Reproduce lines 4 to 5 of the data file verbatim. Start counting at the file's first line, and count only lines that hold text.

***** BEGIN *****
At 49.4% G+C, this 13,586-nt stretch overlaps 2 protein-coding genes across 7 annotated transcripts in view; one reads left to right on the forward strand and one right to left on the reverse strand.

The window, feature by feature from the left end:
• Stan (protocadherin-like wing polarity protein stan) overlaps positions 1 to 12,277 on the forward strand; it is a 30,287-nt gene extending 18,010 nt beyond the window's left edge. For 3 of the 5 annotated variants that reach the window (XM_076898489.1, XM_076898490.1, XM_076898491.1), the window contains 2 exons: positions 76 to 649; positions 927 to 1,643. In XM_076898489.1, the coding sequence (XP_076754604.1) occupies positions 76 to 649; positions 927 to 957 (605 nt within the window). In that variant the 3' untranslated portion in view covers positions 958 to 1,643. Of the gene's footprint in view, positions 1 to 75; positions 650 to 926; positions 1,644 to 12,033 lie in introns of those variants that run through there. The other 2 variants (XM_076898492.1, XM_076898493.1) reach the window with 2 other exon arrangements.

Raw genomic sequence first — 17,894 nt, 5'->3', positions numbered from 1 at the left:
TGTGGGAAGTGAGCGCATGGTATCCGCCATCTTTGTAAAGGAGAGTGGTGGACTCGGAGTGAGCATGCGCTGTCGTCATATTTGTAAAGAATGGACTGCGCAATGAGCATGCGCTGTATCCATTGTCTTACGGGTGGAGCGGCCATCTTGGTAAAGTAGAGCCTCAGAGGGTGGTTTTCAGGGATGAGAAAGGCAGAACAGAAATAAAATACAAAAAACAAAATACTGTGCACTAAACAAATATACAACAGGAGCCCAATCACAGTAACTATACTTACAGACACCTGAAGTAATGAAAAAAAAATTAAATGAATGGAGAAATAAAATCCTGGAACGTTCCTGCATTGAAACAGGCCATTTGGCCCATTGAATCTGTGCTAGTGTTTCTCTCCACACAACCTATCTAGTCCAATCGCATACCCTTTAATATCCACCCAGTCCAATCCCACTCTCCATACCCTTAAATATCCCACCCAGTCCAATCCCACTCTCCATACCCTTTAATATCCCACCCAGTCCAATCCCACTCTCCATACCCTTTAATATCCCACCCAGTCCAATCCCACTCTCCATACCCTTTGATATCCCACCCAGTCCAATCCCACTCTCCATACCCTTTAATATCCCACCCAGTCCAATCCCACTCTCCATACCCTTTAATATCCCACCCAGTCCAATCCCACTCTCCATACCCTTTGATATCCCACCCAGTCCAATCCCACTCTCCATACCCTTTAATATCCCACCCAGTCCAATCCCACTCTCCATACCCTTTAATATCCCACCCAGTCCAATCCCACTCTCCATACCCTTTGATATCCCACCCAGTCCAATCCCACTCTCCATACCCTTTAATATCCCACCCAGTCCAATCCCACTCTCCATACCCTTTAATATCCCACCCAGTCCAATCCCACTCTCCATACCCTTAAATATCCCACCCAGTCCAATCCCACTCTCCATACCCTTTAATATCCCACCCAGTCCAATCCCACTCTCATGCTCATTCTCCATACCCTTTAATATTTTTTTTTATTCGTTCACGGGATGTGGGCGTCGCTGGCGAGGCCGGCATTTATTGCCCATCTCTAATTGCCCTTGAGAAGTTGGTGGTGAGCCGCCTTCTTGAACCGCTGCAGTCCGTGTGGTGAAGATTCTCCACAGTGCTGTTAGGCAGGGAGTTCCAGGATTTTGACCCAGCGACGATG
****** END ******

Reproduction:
Raw genomic sequence first — 17,894 nt, 5'->3', positions numbered from 1 at the left:
TGTGGGAAGTGAGCGCATGGTATCCGCCATCTTTGTAAAGGAGAGTGGTGGACTCGGAGTGAGCATGCGCTGTCGTCATATTTGTAAAGAATGGACTGCGCAATGAGCATGCGCTGTATCCATTGTCTTACGGGTGGAGCGGCCATCTTGGTAAAGTAGAGCCTCAGAGGGTGGTTTTCAGGGATGAGAAAGGCAGAACAGAAATAAAATACAAAAAACAAAATACTGTGCACTAAACAAATATACAACAGGAGCCCAATCACAGTAACTATACTTACAGACACCTGAAGTAATGAAAAAAAAATTAAATGAATGGAGAAATAAAATCCTGGAACGTTCCTGCATTGAAACAGGCCATTTGGCCCATTGAATCTGTGCTAGTGTTTCTCTCCACACAACCTATCTAGTCCAATCGCATACCCTTTAATATCCACCCAGTCCAATCCCACTCTCCATACCCTTAAATATCCCACCCAGTCCAATCCCACTCTCCATACCCTTTAATATCCCACCCAGTCCAATCCCACTCTCCATACCCTTTAATATCCCACCCAGTCCAATCCCACTCTCCATACCCTTTGATATCCCACCCAGTCCAATCCCACTCTCCATACCCTTTAATATCCCACCCAGTCCAATCCCACTCTCCATACCCTTTAATATCCCACCCAGTCCAATCCCACTCTCCATACCCTTTGATATCCCACCCAGTCCAATCCCACTCTCCATACCCTTTAATATCCCACCCAGTCCAATCCCACTCTCCATACCCTTTAATATCCCACCCAGTCCAATCCCACTCTCCATACCCTTTGATATCCCACCCAGTCCAATCCCACTCTCCATACCCTTTAATATCCCACCCAGTCCAATCCCACTCTCCATACCCTTTAATATCCCACCCAGTCCAATCCCACTCTCCATACCCTTAAATATCCCACCCAGTCCAATCCCACTCTCCATACCCTTTAATATCCCACCCAGTCCAATCCCACTCTCATGCTCATTCTCCATACCCTTTAATATTTTTTTTTATTCGTTCACGGGATGTGGGCGTCGCTGGCGAGGCCGGCATTTATTGCCCATCTCTAATTGCCCTTGAGAAGTTGGTGGTGAGCCGCCTTCTTGAACCGCTGCAGTCCGTGTGGTGAAGATTCTCCACAGTGCTGTTAGGCAGGGAGTTCCAGGATTTTGACCCAGCGACGATG